Wuthering Heights Summary Volume 1

Topics: Wuthering Heights, Catherine Earnshaw, Heathcliff Pages: 6 (1507 words) Published: October 28, 2014
Wuthering heights summary

Volume 1 chapter 1 :
• It is the year 1801. While staying in Yorkshire, Mr Lockwood pays his landlord Heathcliff , a somewhat unwelcome visit in order to introduce himself. • We are introduced to Lockwood, Heathcliff , heathcliff's servant Joseph and a female servant. • The property Wuthering Heights is described.

Volume 1 Chapter 2:
• Lockwood repeats his visit to the Heights and meets Hareton and Cathy Heathcliff. • Lockwood mistakes a heap of dead rabbits for a cushion full of cats, revealing him as an unreliable observer who sees only what he expects to see. • He also antagonises Hareton by trying to guess at the family relationships and in the end Heathcliff is obliged to explain that both his wife and his son are dead and that Cathy is his daughter in law. • because of a blizzard , Lockwood is forced to spend the night as a guest at the heights.

Volume 1 Chapter 3:
• zillah , the housekeeper at Wuthering Heights , shows Lockwood to a room at the top of the house which she confides , is both secret and forbidden. • The room is covered with the name " Catherine " in different forms; Catherine Earnshaw, Catherine Linton and Catherine Heathcliff. • Lockwood has two dreams the second of which he encounters the ghost of Catherine. • Lockwood cries out to Catherine's ghost, waking Heathcliff and causing him great distress. • Lockwood unknown to Heathcliff sees him cry out to the ghost of Catherine. • The next morning Heathcliff guides Lockwood back to the Grange , to which he returns disorientated and 'feeble as a kitten'.

Volume 1 Chapter 4:
• While recovering from his trip to the Heights, Lockwood engages his housekeeper Nelly Dean , to tell him a story of the inhabitants of Wuthering Heights. • We learn that Cathy Heathcliff is the last of the Lintons, just as Hareton is the last of the Earnshaws. • Nelly hints that Heathcliff cheated Hareton out of his rightful inheritance. • Nelly Dean takes over the narration at this point and we learn something of Heathcliff's history : how he was rescued from a port in Liverpool by Mr Earnshaw, his growing friendship with Catherine and his feud with her brother Hindley. • Two years later Mrs Earnshaw dies and the children all fall sick with the measles. This endears Heathcliff to Nelly Dean , as he is least complaining, unlike Hindley and Catherine. • The chapter closes with the incident of the two colts. Heathcliff takes the best and when his falls lame , takes Hindley's.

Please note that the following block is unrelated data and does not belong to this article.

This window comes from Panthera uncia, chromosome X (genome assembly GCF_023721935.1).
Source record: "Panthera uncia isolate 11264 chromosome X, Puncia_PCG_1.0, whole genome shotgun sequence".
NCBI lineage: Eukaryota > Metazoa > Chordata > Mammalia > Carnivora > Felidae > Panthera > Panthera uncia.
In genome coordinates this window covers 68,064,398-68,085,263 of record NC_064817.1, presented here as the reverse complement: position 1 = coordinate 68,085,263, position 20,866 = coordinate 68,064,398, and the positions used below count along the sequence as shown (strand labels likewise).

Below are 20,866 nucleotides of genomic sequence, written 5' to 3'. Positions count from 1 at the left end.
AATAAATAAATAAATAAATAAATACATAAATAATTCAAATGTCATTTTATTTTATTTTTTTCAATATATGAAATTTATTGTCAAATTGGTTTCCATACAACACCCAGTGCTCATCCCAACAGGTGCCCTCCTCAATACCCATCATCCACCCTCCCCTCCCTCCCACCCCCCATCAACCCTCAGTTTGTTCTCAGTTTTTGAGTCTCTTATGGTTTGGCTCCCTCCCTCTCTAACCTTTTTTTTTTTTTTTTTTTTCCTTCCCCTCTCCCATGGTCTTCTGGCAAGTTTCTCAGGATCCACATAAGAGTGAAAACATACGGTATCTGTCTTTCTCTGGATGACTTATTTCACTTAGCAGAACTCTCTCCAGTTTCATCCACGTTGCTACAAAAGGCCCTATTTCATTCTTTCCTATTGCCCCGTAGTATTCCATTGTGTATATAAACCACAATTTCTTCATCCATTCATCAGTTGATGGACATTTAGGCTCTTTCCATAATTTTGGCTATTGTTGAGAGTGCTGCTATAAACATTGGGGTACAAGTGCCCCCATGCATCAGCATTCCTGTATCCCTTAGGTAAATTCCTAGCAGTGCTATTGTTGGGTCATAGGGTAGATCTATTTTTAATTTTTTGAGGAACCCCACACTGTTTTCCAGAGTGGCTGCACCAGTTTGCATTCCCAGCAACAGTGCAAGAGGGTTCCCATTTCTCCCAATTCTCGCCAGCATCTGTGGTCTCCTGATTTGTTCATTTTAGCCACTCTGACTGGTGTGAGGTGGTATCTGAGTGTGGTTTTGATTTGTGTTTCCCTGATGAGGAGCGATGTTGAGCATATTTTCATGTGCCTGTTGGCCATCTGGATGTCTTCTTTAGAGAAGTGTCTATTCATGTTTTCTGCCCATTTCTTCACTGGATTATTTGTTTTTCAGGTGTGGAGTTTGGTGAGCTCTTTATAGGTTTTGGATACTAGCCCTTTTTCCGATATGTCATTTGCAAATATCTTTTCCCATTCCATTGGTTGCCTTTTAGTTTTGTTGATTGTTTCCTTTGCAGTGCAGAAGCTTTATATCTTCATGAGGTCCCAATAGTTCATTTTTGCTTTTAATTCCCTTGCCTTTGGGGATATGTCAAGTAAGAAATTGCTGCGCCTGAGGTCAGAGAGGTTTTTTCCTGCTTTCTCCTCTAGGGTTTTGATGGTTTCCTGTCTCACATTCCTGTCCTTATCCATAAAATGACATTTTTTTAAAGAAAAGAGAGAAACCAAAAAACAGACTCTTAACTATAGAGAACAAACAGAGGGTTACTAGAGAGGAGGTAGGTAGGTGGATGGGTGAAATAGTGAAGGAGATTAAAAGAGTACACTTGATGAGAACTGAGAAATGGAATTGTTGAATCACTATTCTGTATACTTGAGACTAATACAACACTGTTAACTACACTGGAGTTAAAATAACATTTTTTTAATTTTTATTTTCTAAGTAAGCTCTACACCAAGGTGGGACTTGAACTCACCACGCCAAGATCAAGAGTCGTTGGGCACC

Volume 1 Chapter 5
• Nelly Dean recounts how the family relationships develop in divise ways as Mr Earnshaw's health fails. • Hindley continues to bully Heathcliff and humiliate him. Hindley is eventually sent away to college on the advice of a curate who is offering the family private tuition. Mr Earnshaw agrees reluctantly as he does not believe that Hindley will benefit from college. • We are given our first sustained description of Catherine. • Mr Earnshaw dies quietly one October evening. Both Catherine and Heathcliff are utterly distraught and comfort each other.

Volume 1 chapter 6
• Following the death of his father, Hindley returns as the master of the Heights, with a wife , Frances, who is described as poor, ill and silly. • As the new master , Hindley finds vent for all his old hatred of Heathcliff. He denies him an education , insists that he should labour outdoors and makes him live with the servants. • Despite Hindley's endeavours , Heathcliff and Catherine remain inseparable and wild. • We have our first introduction to Edgar and Isabella Linton, who live in the neighbouring house, Thrushcross Grange. • Catherine is hurt on one of her escapades with Heathcliff, and is obliged to remain at Thrushcross Grange until she is considered well enough to return to the heights.

Volume 1 Chapter 7:
• Catherine returns from her five week stay at Thrushcross Grange and transformed into a lady. • Heathcliff has been systematically debased by Hindley during this...
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